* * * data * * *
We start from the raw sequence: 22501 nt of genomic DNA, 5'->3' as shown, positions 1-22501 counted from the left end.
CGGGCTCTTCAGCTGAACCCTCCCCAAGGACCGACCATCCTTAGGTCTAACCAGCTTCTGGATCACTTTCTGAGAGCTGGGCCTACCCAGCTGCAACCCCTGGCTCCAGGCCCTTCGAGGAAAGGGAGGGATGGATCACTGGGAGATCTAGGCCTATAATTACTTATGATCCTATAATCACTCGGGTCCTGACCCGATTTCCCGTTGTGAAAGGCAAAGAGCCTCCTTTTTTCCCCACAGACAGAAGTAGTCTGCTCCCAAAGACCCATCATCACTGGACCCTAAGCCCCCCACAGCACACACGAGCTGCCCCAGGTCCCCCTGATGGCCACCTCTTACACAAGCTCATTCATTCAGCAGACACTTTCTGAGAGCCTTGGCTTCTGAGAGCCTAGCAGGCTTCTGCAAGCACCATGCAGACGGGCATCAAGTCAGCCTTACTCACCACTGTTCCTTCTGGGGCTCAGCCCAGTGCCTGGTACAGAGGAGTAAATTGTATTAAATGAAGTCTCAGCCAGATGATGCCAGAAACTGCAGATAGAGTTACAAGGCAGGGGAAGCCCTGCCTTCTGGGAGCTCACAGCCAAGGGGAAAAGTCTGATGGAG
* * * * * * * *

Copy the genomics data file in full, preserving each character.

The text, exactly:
We start from the raw sequence: 22501 nt of genomic DNA, 5'->3' as shown, positions 1-22501 counted from the left end.
CGGGCTCTTCAGCTGAACCCTCCCCAAGGACCGACCATCCTTAGGTCTAACCAGCTTCTGGATCACTTTCTGAGAGCTGGGCCTACCCAGCTGCAACCCCTGGCTCCAGGCCCTTCGAGGAAAGGGAGGGATGGATCACTGGGAGATCTAGGCCTATAATTACTTATGATCCTATAATCACTCGGGTCCTGACCCGATTTCCCGTTGTGAAAGGCAAAGAGCCTCCTTTTTTCCCCACAGACAGAAGTAGTCTGCTCCCAAAGACCCATCATCACTGGACCCTAAGCCCCCCACAGCACACACGAGCTGCCCCAGGTCCCCCTGATGGCCACCTCTTACACAAGCTCATTCATTCAGCAGACACTTTCTGAGAGCCTTGGCTTCTGAGAGCCTAGCAGGCTTCTGCAAGCACCATGCAGACGGGCATCAAGTCAGCCTTACTCACCACTGTTCCTTCTGGGGCTCAGCCCAGTGCCTGGTACAGAGGAGTAAATTGTATTAAATGAAGTCTCAGCCAGATGATGCCAGAAACTGCAGATAGAGTTACAAGGCAGGGGAAGCCCTGCCTTCTGGGAGCTCACAGCCAAGGGGAAAAGTCTGATGGAG